Rockbox mail archiveSubject: Re: digital I/O FAQ - new version
Re: digital I/O FAQ - new version
From: Michael O'Quinn <michael_at_oquinn.info>
Date: Wed, 4 Jun 2003 15:27:52 -0700 (PDT)
Every sound man knows to remember his "R"'s: Red-Right-Ring-Return.
Red Color and Right Channel go together.
Ring on a phono jack and Right go together.
Red Color and Return line on the audio snake go together.
The changes about the player look good to me.
I made some suggestions below -- feel free to use or not as you see fit.
Someone asked about getting the raw MP3 data vs. the "usual" PCM on the
digital output, since receivers are starting to appear that can process
the MP3 data directly.
Should that be addressed here?
On Wed, 4 Jun 2003, Andreas Stemmer wrote:
> I checked several web pages and think that tip=left=white is the more
> common pinout. At least all my cables and my headphones are wired this
> btw: sorry for my poor english, I hope it is nevertheless
> understandable. Correct it if necessary.
> Here's an updated version:
> 74. There's a digital I/O connector on my jukebox. What is it good for?
> The recorder and FM recorder models have a connector for digital audio
> output using the common S/PDIF standa1rd (Sony/Phillips Digital
output using the common S/PDIF standard (Sony/Phillips Digital
> Interface). This jack is not present on the Studio/Player models. By
> using the digital output in combination with high class external
> equipment, you can get much better sound quality out of your jukebox,
> because you can use better DA-converters and better amplifiers
equipment, you can get much better sound quality out of your jukebox.
This is because you can use better DA-converters and better amplifiers,
plus you eliminate the analog audio connections between the jukebox and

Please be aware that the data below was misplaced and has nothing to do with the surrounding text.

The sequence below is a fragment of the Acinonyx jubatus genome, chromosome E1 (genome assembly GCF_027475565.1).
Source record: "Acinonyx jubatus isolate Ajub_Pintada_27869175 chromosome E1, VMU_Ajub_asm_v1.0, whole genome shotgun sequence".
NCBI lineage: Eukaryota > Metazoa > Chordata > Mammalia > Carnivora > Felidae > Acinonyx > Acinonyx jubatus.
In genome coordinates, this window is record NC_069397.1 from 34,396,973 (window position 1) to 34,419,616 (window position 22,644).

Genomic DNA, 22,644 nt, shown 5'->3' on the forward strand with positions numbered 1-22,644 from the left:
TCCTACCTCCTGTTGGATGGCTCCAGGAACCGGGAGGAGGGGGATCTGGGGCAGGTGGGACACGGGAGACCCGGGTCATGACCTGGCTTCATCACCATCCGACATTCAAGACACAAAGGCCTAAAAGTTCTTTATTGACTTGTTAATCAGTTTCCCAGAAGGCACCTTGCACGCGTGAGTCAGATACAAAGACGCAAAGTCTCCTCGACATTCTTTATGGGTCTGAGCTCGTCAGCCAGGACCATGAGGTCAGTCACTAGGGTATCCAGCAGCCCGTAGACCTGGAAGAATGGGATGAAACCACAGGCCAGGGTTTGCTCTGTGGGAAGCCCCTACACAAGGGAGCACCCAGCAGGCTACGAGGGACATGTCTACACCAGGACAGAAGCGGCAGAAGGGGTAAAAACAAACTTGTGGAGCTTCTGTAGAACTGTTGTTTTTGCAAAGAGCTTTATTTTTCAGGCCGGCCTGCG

your equipment that can introduce noise and distortion.
[split sentence - makes the English flow better]
[added a bit more info]
> recorder (not the FM recorder) is able to record from digital sources,
> too. The digital inputs don't have the 15kHz lowpass filter like the
> analog inputs and you are sure to minimize the noise floor.
> Generally, S/PDIF can be an electrical or an optical signal and there
> are many devices that support both. There are even small 3.5mm sockets
> that can take either an optical or an electrical cable. But the socket
> on the jukebox is for electrical signals only!
Although S/PDIF can be an electrical or an optical signal and there are
many devices that support both, the socket on the jukebox is for
electrical signals only! Some devices have sockets that look the same,
and can take either an optical or an electrical cable, but sadly this
is not true with the Jukebox.
[Re-wrote for greater clarity]
> If you want to connect your amp with digital input (RCA type) to the
> output of your jukebox you need an adapter cable (3.5mm stereo jack to
> dual RCA jack). Plug the 3.5mm stero jack into the digital I/O socket of
> your jukebox and the red RCA jack (right channel) into the digital input
> socket of your amp and that's it. You don't have to enable the digital
output on the Jukebox, since it's always on.
[added a bit to make it more clear]
> The sound settings on the digital output are always flat, your
> volume, bass, treble, bass boost, loudness settings won't have any
> effect here.
> For recording digital signals, use the white RCA jack (left channel) and
> plug it into the digital output of your CD player, MD player or
> whatever. Don't forget to select digital input in the recording
[added exclamation point]
> If you want to connect devices with optical inputs/outputs, you need a
> small converter box which converts your signal from electrical to
> optical (for digital output) respectively optical to electrical (for
> digital recording).
optical (for digital output from the Archos) or optical to electrical (for
digital recording in to the Archos).
[clarified a bit]
[removed "respectively" which didn't quite work there]
> Note that there exist some adapter cables with different color coding,
> so if output doesn't work the red jack try the white RCA jack, too. The
> tip of the 3.5mm jack is the digital input, the ring is the ouput.
Received on 2003-06-05